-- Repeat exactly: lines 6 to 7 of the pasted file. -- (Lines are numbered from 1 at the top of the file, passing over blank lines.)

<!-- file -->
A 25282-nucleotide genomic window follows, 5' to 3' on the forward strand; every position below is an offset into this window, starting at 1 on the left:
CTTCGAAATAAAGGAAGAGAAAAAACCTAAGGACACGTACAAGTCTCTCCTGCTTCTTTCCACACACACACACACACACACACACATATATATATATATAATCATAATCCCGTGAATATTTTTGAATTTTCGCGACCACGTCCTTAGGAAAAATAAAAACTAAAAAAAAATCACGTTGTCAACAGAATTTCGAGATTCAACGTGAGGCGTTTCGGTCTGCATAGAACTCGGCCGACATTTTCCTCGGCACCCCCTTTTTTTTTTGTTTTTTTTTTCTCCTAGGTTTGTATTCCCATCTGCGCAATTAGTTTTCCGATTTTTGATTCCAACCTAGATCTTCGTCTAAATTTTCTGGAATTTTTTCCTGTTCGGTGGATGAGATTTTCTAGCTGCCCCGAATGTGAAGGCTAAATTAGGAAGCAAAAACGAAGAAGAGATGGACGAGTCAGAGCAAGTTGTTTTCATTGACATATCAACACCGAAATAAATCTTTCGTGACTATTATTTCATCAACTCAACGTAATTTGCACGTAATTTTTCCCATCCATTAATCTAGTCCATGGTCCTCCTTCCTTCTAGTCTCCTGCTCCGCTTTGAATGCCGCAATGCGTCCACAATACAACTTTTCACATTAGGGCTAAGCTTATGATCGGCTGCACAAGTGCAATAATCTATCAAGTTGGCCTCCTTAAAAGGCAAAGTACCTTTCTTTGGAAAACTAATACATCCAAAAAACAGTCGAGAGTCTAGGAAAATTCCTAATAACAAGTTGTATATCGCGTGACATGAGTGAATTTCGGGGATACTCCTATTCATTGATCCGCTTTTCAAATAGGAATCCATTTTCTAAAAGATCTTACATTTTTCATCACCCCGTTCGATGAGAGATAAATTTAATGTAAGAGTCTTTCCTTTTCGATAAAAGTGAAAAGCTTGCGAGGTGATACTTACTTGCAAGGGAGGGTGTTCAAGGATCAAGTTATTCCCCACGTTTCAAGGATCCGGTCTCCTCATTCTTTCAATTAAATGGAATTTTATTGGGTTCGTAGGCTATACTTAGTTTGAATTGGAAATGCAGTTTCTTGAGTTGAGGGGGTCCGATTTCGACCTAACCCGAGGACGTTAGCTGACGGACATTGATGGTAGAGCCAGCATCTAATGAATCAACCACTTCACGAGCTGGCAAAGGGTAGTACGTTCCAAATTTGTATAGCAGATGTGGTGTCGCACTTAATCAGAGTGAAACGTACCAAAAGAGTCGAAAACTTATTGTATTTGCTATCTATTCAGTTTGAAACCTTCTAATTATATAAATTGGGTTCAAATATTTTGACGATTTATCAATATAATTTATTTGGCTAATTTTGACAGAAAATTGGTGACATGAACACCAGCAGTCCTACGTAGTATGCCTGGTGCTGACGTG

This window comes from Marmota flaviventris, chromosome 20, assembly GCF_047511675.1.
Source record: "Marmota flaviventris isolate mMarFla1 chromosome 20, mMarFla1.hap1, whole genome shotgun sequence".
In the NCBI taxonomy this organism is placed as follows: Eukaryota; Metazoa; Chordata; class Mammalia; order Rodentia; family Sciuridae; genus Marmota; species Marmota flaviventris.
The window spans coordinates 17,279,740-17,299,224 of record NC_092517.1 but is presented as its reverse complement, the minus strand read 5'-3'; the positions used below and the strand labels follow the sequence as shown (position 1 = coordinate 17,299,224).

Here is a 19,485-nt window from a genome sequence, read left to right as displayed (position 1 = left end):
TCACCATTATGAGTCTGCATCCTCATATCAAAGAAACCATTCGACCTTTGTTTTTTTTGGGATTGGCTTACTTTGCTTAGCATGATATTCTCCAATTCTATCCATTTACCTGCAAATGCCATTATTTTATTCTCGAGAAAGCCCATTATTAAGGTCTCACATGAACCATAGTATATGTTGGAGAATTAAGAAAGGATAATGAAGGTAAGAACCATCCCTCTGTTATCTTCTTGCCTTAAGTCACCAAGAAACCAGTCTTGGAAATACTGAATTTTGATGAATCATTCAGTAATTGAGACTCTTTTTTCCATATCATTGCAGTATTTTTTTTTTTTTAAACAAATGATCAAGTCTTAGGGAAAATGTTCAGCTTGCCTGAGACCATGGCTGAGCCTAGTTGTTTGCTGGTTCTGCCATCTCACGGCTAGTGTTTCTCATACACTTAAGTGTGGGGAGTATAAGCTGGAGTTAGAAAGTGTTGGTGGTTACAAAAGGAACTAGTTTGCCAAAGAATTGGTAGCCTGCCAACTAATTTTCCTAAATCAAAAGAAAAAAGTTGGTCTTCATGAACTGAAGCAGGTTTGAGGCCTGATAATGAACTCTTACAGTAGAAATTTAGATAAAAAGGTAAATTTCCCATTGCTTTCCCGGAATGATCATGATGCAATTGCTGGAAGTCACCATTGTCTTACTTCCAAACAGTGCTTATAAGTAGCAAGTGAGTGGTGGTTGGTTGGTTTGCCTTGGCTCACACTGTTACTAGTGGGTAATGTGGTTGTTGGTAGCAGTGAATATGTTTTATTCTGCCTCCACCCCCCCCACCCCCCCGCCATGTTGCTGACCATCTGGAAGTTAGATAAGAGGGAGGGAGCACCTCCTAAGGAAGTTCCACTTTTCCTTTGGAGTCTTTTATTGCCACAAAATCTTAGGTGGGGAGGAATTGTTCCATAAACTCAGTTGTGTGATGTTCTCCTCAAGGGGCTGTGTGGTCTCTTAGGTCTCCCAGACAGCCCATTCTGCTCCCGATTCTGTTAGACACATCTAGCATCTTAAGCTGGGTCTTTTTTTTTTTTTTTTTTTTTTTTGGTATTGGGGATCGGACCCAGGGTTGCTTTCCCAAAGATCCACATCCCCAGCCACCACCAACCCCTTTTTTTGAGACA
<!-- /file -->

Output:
The window spans coordinates 17,279,740-17,299,224 of record NC_092517.1 but is presented as its reverse complement, the minus strand read 5'-3'; the positions used below and the strand labels follow the sequence as shown (position 1 = coordinate 17,299,224).

Here is a 19,485-nt window from a genome sequence, read left to right as displayed (position 1 = left end):